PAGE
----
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Thursday, 28 July 2011

Air Force

The UK's Royal Flying Corps (later the RAF) adopted the red, white and blue roundel (see below) as their aircraft badge on December 11, 1914.

John Balmer achieved renown as a flying instructor in the RAAF by reputedly parachuting from an aircraft to force his pupil to land single-handed.

The oldest independent air force in the world, was founded on April 1, 1918 when The Royal Flying Corps and Royal Naval Air Services amalgamated and established a separate service as the Royal Air Force (RAF).

By the end of World War I, the RAF had 291,000 officers and men and 22,171 aircraft.

The Australian Air Board chose March 31, 1921 rather than April 1st as the founding date of the Royal Australian Air Force to avoid being called "April Fools".

The RAF formed 313 Squadron in 1941 as the third Czech fighter squadron during World War II. Its motto was ‘Jeden jestrab mnoho vran rozhani’, which translates as ‘ One hawk scatters many crows’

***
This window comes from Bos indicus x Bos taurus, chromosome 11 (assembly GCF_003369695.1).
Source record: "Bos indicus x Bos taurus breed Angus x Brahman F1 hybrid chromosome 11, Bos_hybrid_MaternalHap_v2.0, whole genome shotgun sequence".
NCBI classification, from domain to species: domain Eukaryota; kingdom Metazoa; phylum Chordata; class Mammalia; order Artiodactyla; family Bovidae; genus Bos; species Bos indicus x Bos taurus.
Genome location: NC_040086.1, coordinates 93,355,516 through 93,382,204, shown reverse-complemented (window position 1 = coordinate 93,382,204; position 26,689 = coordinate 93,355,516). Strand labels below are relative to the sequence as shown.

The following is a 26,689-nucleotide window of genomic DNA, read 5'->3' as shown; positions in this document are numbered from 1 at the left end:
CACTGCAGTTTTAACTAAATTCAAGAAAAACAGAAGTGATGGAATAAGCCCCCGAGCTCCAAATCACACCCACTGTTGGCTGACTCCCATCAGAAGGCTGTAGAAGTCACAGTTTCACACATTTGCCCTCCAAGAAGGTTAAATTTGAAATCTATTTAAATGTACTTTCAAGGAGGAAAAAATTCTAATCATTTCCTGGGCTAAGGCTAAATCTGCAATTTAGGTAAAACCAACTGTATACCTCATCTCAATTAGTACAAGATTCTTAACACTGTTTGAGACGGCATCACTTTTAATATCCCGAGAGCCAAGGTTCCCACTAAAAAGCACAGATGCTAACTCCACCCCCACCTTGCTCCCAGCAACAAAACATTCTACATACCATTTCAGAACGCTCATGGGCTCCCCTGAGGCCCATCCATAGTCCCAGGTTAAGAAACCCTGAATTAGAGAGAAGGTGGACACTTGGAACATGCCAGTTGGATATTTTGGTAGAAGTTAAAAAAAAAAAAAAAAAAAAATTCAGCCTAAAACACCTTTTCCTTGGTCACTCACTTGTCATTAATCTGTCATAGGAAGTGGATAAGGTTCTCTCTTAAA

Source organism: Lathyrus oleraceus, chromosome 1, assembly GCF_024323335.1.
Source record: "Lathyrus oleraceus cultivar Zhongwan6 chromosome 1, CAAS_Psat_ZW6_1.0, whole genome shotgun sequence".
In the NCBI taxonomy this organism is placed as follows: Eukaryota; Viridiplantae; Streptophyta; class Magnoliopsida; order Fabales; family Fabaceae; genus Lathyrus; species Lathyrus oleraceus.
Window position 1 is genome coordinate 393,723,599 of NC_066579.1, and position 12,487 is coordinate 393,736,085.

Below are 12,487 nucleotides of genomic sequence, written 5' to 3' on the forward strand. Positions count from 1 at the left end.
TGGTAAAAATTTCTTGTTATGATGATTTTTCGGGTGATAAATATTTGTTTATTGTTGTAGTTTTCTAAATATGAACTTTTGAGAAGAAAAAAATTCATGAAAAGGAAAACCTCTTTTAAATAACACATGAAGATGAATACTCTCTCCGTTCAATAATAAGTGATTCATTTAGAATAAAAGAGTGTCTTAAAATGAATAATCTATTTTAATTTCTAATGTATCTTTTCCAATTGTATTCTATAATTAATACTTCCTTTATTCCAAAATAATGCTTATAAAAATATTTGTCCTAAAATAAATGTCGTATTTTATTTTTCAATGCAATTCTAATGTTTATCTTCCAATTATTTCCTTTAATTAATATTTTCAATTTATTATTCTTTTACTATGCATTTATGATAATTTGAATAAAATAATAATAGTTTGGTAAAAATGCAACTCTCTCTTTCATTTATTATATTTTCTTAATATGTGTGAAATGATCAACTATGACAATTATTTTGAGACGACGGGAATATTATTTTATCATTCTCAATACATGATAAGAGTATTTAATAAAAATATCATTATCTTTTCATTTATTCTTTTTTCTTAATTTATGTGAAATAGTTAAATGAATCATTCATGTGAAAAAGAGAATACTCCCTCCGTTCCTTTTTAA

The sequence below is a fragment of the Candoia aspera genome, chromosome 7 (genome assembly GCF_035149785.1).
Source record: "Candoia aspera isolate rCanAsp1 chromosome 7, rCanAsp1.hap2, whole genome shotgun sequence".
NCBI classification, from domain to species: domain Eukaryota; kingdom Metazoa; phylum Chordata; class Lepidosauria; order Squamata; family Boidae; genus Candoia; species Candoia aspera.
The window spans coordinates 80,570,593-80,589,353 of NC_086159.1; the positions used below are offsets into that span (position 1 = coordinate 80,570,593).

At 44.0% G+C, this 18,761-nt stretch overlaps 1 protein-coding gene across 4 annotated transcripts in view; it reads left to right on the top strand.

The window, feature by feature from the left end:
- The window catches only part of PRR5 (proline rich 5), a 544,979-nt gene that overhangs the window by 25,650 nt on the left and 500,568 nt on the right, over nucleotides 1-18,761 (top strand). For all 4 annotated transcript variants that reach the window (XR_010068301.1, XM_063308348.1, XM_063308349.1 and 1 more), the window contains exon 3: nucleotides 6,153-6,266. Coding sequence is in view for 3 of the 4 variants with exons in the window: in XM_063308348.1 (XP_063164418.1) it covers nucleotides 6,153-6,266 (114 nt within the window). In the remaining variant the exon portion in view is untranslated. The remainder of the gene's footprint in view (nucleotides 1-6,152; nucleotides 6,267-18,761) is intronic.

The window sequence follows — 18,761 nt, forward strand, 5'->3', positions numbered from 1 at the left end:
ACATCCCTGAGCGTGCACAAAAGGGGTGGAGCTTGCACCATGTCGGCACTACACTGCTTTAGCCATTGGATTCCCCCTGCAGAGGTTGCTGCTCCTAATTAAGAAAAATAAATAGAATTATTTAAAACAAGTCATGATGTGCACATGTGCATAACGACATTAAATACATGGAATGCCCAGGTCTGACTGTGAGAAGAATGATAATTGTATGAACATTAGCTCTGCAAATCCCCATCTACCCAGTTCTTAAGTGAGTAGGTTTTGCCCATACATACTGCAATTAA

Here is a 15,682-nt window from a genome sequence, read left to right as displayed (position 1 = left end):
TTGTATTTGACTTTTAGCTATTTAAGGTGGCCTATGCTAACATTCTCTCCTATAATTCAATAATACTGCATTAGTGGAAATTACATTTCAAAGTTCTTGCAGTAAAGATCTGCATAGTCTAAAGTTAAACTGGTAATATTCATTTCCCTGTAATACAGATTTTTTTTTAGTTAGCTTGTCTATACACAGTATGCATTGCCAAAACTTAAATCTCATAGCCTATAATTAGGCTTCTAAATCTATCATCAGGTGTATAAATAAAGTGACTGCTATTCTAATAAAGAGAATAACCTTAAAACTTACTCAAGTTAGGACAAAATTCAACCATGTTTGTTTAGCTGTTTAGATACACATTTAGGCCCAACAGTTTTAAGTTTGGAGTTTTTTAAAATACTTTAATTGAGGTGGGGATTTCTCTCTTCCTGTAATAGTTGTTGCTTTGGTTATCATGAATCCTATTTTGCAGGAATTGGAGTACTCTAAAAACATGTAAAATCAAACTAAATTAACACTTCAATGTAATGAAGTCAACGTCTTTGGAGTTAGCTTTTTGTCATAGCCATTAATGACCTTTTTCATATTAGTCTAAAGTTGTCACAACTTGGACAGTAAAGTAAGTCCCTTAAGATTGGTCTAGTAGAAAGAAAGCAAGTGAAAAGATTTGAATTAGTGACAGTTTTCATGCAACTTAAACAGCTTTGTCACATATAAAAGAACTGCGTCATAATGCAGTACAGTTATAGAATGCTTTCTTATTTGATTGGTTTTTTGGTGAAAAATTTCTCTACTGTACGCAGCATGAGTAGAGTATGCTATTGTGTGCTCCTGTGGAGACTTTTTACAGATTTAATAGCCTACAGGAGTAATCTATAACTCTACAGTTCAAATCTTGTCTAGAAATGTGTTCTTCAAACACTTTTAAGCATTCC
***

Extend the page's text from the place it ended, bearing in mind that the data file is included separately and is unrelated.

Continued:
The United States Air Force accepted its first female recruits into a program called Women in the Air Force (WAF) on July 8, 1948.

The longest running operation in the US Air Force is Operation Christmas Drop, which is a training mission where toys and treats are airdropped into Micronesia. It  started in 1952 and has since become the longest running United States Department of Defense mission in full operation, and the longest running humanitarian airlift in the world.

American filmmaker George Lucas was rejected from joining the US Air Force because he had too many speeding tickets.

The logo of the Royal New Zealand Air Force is the Kiwi, a flightless bird. (See below).

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